His Club conversation was lively, anecdotal, sometimes jocose. Himself a bachelor, he indulged a little harmless cynicism on the subject of marriage, but his wit was thoroughly good-natured. With the feelings as well as the manners of a gentleman, and amiable to the core, he was utterly incapable of saying anything calculated to give pain. He was keenly interested in all matches, tourneys, and handicaps, though (as we have seen) he took no part in them himself; in the best games going on around him, which, owing to his deafness, he, to the amusement of the bystanders, criticised sometimes in too loud a whisper; and more especially in the débûts of young players, for whom he had always a word of kindly encouragement. Mr. Cochrane, we have been informed, was ever ready to assist objects of real benevolence, and of the days of his more lucrative practice in India some stories of great munificence are recorded.
Here is another obituary, written by I. O. Howard Taylor which can be found both in <Huddersfield College Magazine v6 1878 p211-214> and in Taylor’s book <Chess Skirmishes (1889) p151-156> (where it is attributed as from Hartford (U.S.A.) Times, 9th May, 1878)
Died March 2nd, 1878.
That silver, sparkling link ‘twixt past and present is snapt! The midshipman of sixty years ago has “gone aloft,” and, we trust, “looking upward.” Chess has lost the impersonation of chivalry. Full of years—honoured, beloved—the brilliant Cochrane has passed into the silent land.
Lahuntur anni; nee Pietas moram
Kugis, et instant! Senectse
Afferet, indomibeque Morti.
Well may the Roman poet exclaim “Eheu fugaces!” We stand before the tomb of him whom George Walker proclaimed “the most brilliant player he ever had the honour to look over or confront”; and whom Staunton, rival as he was, eulogised as ” the celebrated master, at once the most original and brilliant player of the day,” repeating that “no collection of games would be complete without examples of his bold and subtle genius.”
We stand before the tomb of him, who, fifty-seven years ago, encountered Deschapelles and La Bourdonnais—who had reached middle age ere Morphy or Kolisch or Steinitz was born —whose work preceded the Handbook by a quarter of a century—whose fame was European thirty years before Anderssen’s was established—who vanquished the Brahmins upon their own ground—who, after a protracted residence under a burning sun in an unhealthy clime with a laborious profession, returned home in green old age unconscious of decays. Enthusiastic still for Chess, the once youthful pride of the London Chess club— two generations past—became the patriarch of the St. George’s.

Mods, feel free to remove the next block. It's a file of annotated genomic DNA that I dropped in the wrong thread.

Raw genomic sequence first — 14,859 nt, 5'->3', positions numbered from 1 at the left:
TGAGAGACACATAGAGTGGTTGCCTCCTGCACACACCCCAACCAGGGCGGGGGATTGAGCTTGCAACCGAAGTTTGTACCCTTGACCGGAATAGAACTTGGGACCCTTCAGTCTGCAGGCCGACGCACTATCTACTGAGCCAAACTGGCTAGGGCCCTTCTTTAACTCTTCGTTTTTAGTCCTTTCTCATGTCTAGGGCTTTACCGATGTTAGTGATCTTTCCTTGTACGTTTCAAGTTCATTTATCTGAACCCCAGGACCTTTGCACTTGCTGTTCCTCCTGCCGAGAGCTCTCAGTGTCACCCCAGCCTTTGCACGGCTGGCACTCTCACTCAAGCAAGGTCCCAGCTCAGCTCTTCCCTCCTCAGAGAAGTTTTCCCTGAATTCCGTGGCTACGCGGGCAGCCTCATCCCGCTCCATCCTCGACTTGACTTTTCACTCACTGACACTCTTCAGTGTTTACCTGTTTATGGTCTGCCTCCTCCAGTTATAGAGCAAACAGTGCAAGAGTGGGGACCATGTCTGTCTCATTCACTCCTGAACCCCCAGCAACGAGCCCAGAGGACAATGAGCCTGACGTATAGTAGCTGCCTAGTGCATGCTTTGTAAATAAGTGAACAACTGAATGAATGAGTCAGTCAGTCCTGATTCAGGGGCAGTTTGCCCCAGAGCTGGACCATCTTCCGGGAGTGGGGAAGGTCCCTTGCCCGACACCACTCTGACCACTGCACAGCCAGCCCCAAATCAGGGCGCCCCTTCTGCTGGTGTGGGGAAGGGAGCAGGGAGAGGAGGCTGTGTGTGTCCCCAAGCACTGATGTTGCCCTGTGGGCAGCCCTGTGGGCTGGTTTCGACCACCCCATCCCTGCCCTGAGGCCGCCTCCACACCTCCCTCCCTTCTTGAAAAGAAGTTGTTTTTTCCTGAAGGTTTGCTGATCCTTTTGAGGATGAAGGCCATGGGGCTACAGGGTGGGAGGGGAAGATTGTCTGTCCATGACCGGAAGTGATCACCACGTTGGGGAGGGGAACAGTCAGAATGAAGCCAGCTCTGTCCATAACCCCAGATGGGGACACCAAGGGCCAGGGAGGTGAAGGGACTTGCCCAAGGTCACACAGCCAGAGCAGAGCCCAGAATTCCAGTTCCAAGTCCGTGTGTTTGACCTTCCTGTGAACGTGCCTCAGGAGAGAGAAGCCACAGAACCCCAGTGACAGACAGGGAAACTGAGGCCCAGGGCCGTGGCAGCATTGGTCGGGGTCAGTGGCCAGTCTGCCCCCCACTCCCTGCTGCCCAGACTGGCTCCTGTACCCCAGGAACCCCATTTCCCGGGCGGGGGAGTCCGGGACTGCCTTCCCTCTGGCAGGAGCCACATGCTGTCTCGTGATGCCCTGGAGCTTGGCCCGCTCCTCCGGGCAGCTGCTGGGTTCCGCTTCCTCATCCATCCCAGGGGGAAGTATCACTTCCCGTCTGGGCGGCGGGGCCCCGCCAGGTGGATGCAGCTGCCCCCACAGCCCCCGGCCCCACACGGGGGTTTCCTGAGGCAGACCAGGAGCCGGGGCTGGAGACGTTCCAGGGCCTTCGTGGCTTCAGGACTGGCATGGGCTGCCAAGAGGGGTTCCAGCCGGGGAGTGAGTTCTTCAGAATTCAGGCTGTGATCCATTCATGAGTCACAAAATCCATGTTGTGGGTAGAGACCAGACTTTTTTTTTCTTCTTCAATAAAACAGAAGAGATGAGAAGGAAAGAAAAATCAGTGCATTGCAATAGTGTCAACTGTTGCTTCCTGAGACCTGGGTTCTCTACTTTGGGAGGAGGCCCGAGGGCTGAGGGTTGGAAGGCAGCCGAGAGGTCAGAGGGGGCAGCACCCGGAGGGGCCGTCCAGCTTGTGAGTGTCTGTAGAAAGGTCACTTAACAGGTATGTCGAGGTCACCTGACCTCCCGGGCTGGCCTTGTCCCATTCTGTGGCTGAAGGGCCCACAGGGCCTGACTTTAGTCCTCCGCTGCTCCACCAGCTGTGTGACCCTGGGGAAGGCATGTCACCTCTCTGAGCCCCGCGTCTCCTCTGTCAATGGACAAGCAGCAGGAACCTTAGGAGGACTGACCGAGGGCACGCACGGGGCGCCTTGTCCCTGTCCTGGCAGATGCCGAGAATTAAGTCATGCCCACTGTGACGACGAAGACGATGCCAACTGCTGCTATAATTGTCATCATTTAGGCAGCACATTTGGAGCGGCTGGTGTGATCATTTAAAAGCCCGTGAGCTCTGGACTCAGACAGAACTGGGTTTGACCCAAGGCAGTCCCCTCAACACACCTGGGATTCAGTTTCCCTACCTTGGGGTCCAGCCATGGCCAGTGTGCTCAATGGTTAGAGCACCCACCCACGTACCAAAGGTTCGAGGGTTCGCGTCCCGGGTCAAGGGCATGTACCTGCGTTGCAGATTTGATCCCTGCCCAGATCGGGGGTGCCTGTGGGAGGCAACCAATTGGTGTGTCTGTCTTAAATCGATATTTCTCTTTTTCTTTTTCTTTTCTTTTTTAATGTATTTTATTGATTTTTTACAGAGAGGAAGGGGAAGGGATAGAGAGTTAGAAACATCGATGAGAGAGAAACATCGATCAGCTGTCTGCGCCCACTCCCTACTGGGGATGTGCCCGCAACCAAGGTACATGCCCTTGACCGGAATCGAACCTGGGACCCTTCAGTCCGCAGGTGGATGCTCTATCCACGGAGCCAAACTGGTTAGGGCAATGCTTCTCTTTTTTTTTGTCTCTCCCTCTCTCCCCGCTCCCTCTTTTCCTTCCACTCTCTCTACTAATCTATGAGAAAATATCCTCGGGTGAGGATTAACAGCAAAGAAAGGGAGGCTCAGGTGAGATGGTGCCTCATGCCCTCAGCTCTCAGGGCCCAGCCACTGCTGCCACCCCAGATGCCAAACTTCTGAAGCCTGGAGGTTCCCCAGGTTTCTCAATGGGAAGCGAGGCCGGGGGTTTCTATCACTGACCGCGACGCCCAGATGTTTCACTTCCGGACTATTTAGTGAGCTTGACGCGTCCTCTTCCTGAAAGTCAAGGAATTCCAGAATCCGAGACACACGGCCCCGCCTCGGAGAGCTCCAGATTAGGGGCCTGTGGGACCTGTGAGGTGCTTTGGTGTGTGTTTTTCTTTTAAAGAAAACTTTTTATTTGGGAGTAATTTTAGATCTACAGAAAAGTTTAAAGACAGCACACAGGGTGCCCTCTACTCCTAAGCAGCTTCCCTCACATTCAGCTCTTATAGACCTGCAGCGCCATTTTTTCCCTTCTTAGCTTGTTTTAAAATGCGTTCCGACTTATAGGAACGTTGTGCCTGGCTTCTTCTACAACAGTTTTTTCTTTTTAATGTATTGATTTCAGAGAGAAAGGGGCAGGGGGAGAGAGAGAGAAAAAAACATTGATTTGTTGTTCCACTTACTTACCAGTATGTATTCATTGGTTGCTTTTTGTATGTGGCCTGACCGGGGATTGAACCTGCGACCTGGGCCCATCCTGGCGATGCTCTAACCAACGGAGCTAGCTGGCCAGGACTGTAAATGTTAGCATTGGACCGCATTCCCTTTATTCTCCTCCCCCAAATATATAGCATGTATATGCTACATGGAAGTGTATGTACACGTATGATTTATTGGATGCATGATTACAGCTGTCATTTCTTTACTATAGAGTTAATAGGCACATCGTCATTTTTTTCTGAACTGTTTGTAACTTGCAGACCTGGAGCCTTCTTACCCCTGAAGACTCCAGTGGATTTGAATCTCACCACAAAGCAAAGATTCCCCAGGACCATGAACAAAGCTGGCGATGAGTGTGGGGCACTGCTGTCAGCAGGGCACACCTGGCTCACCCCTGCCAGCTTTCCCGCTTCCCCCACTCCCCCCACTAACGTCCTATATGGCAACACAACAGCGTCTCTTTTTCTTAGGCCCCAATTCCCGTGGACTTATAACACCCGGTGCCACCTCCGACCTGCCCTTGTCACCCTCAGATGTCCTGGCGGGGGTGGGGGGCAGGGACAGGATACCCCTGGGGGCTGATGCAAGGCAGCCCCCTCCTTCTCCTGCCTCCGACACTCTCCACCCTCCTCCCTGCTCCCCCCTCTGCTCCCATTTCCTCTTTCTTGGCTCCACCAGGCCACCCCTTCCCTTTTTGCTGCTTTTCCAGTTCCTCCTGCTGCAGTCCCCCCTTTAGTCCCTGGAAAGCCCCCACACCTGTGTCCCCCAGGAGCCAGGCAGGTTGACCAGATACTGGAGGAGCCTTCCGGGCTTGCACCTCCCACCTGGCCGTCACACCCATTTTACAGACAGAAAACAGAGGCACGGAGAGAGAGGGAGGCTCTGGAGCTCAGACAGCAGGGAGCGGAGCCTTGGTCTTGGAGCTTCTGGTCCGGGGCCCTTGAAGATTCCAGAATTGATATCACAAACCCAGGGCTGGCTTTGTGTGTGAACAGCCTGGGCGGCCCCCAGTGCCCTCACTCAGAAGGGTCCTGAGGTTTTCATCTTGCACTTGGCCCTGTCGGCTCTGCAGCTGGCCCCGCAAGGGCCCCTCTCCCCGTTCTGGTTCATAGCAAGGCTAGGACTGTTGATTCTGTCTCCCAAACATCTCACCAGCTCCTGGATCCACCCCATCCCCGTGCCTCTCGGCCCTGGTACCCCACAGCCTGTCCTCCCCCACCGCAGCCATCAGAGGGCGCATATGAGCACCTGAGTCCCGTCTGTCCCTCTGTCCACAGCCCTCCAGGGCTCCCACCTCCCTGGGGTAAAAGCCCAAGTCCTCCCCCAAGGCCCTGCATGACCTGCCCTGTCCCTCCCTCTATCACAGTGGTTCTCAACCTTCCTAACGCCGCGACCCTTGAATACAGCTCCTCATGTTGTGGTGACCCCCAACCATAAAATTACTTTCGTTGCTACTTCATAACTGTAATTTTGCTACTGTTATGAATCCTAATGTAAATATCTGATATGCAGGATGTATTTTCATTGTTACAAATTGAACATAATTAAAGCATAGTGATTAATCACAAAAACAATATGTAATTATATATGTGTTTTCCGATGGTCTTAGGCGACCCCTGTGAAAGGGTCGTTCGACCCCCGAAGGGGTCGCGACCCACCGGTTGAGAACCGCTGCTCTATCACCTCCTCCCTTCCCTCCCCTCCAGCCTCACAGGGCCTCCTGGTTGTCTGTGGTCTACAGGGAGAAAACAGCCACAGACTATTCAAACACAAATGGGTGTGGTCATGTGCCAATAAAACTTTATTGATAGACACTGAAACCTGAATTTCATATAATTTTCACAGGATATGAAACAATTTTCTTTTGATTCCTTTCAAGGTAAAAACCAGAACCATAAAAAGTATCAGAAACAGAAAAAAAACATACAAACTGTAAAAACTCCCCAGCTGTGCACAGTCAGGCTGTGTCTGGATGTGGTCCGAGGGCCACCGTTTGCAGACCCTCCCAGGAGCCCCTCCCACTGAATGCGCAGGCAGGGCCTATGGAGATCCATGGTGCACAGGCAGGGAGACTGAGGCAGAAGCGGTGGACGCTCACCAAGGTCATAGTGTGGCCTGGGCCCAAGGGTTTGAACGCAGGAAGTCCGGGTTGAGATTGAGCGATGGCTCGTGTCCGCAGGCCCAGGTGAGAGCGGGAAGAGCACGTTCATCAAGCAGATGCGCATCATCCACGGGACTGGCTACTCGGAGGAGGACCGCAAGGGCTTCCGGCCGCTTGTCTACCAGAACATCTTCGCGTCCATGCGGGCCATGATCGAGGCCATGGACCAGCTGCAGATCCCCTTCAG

In his time had been fought the memorable battles between La Bourdonnais and MacDonnell, Staunton and St. Amant, Harrwitz and Horwitz, Der Lasa and Hanstein. He had taken part in the historic correspondence match between Edinburgh and London, in 1824, and could appreciate the strategy between London and Vienna, in 1875. Of all his worthy foemen of old, who, save George Walker—survives? He witnessed alike the rising and setting of reputations and the entry into the arena of dozens of players who retired beaten or wearied.
Deschapelles and La Bourdonnais, Mouret, Lewis and MacDonnell, Popert and Perigal, Staunton and St. Amant, all departed; and Lowenthal (his probable biographer) preceded his subject! What must he have thought of Bledow and Szen, Kieseritzki and Buckle, and the many great names inscribed upon the death-roll of his time, of the calamity of Neumann and Morphy; and how smiled at the retreat of veterans (boys to him) Der Lasa, Dubois, Max Lange, Boden, and so forth.
Born just as Philidor died, how astonishing to him the blindfold achievements of Paulson, Blackburne and Zukertort. How immense the development of problem composition since 1800.
He had outlived the supremacy of successive Chess styles, and seen the steady Pawn-play of Philidor exchanged for the élan of La Bourdounais, to yield in turn to the cautious, yet determined advance of Staunton; then the sudden advent of Morphy sweeping away obstacles with the irresistible energy of a flowing tide; and last, the profound thoroughness and judgment of Steinitz winning a laborious way to the Chess throne, and remodelling the principles of strategy.
Dull men condemn the style of Cochrane, while incapable of appreciating his brilliant coups. A civilisation that tends towards uniform respectable mediocrity should be thankful for marked individuality.